Many workers are unaware of the potential hazards in their work environment, which makes them more vulnerable to injury. The following references aid in recognizing these hazards and the health effects associated with carcinogens in the workplace.
- PubChem. The National Library of Medicine (NLM).
- Report on Carcinogens (RoC). U.S. Department of Health and Human Services (DHHS), National Toxicology Program (NTP). Identifies and discusses agents, substances, mixtures, or exposure circumstances that may pose a health hazard due to their carcinogenicity. The listing of substances in the RoC only indicates a potential hazard and does not establish the exposure conditions that would pose cancer risks to individuals.
- International Agency for Research on Cancer (IARC) Monographs on the Evaluation of Carcinogenic Risks for Humans. World Health Organization.
- Mechanism of Non-genotoxic Occupational Carcinogens. Environmental Protection Agency (EPA), National Center for Environmental Research.
- Right to Know Hazardous Substance Fact Sheets. New Jersey Department of Health and Senior Services. Includes detailed reports on specific chemicals, covering hazard summaries, identification, exposure routes, health hazards, and ways of reducing exposure.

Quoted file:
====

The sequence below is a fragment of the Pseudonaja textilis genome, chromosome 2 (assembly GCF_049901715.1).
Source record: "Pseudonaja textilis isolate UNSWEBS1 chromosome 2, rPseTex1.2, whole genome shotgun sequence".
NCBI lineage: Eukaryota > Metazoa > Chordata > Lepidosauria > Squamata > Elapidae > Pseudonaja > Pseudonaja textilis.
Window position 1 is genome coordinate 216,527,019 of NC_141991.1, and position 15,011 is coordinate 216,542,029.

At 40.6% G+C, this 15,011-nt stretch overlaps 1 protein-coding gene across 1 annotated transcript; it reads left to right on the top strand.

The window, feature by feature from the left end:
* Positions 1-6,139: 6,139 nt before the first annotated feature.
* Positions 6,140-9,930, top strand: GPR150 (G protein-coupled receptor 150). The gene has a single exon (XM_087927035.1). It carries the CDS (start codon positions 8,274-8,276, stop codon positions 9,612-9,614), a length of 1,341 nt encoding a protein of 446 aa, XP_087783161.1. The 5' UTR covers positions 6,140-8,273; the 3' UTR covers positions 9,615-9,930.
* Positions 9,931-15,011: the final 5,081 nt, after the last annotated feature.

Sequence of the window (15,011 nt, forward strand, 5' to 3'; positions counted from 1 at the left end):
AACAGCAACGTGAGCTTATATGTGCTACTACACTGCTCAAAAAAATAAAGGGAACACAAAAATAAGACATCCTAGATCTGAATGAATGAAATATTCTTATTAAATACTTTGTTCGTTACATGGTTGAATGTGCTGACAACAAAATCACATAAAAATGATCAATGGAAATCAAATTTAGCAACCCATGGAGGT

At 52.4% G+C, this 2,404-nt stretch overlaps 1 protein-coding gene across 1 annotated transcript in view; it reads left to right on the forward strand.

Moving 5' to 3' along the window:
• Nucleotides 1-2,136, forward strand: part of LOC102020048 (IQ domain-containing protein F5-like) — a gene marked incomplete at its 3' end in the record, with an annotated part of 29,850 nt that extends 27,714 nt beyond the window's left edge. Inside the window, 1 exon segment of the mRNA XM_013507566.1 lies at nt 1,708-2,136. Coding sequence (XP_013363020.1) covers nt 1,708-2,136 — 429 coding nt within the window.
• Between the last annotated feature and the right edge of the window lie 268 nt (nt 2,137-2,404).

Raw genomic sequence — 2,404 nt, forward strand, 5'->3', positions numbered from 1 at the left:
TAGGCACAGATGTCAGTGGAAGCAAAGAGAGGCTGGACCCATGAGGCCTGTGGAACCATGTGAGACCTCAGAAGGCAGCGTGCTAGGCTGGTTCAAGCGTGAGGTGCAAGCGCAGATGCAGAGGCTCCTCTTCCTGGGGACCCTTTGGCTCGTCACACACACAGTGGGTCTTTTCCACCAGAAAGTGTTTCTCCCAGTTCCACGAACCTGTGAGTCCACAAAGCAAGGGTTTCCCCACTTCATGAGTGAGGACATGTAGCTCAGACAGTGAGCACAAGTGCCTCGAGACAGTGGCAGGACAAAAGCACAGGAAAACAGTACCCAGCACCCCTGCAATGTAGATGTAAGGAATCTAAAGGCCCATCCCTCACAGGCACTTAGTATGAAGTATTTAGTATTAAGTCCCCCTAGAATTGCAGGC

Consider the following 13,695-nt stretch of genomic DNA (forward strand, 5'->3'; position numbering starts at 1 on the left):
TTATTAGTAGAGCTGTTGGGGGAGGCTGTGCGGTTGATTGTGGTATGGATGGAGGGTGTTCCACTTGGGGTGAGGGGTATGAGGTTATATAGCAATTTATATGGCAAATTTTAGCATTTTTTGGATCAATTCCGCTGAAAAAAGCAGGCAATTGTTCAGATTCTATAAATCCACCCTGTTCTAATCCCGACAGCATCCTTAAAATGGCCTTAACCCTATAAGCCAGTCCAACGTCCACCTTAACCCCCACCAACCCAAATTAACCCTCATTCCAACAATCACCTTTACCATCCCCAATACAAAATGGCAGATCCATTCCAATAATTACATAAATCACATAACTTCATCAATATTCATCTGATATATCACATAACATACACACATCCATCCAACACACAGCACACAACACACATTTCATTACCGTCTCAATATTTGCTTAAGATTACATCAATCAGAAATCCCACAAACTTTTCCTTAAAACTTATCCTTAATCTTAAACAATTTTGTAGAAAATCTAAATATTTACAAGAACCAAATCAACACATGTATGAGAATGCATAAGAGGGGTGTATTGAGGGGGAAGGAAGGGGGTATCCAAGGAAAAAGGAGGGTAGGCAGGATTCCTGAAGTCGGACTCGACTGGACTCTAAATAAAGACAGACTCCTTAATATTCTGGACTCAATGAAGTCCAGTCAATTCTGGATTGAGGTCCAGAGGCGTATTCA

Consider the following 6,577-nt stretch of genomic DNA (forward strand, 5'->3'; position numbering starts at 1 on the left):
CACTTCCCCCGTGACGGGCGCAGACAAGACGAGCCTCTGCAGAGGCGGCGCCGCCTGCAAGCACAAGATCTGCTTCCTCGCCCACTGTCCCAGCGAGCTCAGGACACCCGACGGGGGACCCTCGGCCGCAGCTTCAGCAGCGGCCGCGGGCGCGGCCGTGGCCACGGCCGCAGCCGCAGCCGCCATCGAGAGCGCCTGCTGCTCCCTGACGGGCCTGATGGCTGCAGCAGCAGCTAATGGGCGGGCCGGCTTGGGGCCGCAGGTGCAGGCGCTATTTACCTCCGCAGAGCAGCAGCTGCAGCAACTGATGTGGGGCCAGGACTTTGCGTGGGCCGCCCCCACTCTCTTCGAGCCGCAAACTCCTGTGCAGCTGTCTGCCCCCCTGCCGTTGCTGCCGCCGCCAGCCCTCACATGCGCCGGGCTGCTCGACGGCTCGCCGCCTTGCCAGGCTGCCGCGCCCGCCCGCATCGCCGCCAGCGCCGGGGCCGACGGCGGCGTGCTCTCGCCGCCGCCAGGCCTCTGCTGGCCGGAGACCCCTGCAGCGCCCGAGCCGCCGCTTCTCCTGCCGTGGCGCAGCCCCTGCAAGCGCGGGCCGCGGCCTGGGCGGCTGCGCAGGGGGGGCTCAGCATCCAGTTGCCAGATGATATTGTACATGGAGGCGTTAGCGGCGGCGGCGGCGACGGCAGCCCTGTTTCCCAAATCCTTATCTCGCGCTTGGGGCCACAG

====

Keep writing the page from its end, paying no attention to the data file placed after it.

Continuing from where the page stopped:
- International Chemical Safety Cards (ICSC). National Institute for Occupational Safety and Health (NIOSH). Summarizes essential health and safety information.
- Occupational Cancer. National Institute for Occupational Safety and Health (NIOSH) Workplace Safety and Health Topic. Estimates that approximately 20,000 cancer deaths and 40,000 new cases of cancer each year in the U.S. are attributable to occupation.
- Diesel Exhaust. OSHA Safety and Health Topics Page.
- Isocyanates. OSHA Safety and Health Topics Page.
- Lead. OSHA Safety and Health Topics Page.
- Metalworking Fluids. OSHA Safety and Health Topics Page.
- Silica, Crystalline. OSHA Safety and Health Topics Page.
- Synthetic Mineral Fibers. OSHA Safety and Health Topics Page.